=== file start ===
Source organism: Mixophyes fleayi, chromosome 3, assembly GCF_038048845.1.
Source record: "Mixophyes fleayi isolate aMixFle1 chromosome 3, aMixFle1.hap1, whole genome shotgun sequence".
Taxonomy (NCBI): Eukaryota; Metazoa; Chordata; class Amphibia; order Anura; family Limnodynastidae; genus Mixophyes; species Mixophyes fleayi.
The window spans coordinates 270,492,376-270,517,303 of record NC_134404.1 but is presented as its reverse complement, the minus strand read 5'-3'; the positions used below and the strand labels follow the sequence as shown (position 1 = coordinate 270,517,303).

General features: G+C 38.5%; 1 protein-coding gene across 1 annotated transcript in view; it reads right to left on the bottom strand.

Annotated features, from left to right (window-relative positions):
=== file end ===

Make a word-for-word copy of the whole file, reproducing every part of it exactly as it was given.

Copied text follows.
Source organism: Mixophyes fleayi, chromosome 3, assembly GCF_038048845.1.
Source record: "Mixophyes fleayi isolate aMixFle1 chromosome 3, aMixFle1.hap1, whole genome shotgun sequence".
Taxonomy (NCBI): Eukaryota; Metazoa; Chordata; class Amphibia; order Anura; family Limnodynastidae; genus Mixophyes; species Mixophyes fleayi.
The window spans coordinates 270,492,376-270,517,303 of record NC_134404.1 but is presented as its reverse complement, the minus strand read 5'-3'; the positions used below and the strand labels follow the sequence as shown (position 1 = coordinate 270,517,303).

General features: G+C 38.5%; 1 protein-coding gene across 1 annotated transcript in view; it reads right to left on the bottom strand.

Annotated features, from left to right (window-relative positions):